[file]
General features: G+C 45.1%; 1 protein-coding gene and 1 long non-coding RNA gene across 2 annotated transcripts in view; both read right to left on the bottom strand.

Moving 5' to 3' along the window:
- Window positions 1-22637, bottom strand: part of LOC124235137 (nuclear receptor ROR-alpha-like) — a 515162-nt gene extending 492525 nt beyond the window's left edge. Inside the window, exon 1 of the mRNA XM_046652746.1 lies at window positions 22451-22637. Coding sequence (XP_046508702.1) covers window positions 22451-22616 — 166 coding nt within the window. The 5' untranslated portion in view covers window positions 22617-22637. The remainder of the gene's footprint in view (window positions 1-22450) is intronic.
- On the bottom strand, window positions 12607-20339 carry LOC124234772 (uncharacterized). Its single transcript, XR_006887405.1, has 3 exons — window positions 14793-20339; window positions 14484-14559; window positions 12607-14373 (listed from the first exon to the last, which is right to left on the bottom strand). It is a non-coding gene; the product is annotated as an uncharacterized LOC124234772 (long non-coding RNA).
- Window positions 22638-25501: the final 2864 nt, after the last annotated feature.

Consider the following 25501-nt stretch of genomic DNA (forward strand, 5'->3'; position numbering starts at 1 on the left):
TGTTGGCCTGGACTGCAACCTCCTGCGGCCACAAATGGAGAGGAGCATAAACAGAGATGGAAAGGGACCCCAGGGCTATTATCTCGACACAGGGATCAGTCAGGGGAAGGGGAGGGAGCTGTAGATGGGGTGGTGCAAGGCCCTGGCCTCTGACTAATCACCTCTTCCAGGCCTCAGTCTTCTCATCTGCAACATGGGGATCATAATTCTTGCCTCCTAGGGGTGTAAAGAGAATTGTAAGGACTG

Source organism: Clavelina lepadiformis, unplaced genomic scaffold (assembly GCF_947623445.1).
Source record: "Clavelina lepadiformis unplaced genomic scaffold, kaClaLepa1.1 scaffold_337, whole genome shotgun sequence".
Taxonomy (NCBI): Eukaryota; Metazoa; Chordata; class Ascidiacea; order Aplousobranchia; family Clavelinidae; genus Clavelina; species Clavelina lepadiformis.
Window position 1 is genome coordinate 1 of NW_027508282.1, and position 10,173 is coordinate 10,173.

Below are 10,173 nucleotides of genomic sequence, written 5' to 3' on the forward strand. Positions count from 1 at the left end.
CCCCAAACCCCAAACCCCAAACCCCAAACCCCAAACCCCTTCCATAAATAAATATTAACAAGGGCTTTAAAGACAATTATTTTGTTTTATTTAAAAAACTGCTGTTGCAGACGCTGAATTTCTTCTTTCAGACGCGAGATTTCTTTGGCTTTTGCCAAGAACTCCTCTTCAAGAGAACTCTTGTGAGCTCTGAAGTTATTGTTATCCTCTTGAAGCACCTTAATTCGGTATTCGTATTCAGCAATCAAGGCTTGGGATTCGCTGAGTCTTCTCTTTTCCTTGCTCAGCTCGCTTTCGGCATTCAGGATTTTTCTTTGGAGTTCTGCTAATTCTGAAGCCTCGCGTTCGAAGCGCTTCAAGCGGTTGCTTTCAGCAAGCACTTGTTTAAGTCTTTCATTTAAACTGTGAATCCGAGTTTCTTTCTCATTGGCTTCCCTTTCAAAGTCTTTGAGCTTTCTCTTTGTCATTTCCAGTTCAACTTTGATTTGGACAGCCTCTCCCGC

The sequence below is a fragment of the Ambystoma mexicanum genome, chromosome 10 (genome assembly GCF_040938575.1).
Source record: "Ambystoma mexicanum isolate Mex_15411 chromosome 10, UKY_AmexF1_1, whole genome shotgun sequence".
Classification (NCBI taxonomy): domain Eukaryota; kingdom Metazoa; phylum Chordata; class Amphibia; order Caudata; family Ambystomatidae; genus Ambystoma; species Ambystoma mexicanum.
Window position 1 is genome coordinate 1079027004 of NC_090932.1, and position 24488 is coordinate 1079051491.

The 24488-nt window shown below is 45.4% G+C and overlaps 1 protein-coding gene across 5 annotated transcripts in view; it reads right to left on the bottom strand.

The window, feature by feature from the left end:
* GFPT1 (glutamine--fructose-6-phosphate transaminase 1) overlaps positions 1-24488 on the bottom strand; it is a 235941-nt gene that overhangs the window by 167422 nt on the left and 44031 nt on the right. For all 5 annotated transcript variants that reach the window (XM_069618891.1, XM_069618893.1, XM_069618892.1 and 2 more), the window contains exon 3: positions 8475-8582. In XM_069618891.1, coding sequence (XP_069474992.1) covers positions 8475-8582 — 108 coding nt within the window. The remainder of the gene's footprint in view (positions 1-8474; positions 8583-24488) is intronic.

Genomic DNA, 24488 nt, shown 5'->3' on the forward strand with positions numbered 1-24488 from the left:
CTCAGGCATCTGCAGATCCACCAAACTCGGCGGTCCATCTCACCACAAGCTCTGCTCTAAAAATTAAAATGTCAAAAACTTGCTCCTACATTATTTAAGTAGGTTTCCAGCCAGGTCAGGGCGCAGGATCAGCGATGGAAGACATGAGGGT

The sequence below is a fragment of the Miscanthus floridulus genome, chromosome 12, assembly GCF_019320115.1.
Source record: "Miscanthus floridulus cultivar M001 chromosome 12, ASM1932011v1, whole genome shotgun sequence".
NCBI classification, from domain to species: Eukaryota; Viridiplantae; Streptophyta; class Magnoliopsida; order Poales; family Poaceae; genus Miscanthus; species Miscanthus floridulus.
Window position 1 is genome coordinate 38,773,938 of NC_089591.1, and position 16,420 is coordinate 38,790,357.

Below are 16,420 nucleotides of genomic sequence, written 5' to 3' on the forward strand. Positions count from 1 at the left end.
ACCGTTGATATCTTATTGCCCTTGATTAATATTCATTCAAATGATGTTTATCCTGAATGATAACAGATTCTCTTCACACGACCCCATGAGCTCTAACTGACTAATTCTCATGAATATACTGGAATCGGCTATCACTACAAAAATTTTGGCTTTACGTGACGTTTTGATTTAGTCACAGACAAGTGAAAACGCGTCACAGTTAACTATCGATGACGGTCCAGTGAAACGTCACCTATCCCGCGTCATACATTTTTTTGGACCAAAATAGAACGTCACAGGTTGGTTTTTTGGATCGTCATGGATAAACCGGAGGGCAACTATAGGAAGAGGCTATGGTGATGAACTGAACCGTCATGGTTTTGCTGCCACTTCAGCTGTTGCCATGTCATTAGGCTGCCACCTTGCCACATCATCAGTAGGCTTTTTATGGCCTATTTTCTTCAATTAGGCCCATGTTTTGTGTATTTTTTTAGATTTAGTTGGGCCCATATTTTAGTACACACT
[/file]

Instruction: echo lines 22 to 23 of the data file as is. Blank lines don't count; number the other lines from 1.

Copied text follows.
CTCAGGCATCTGCAGATCCACCAAACTCGGCGGTCCATCTCACCACAAGCTCTGCTCTAAAAATTAAAATGTCAAAAACTTGCTCCTACATTATTTAAGTAGGTTTCCAGCCAGGTCAGGGCGCAGGATCAGCGATGGAAGACATGAGGGT

The sequence below is a fragment of the Miscanthus floridulus genome, chromosome 12, assembly GCF_019320115.1.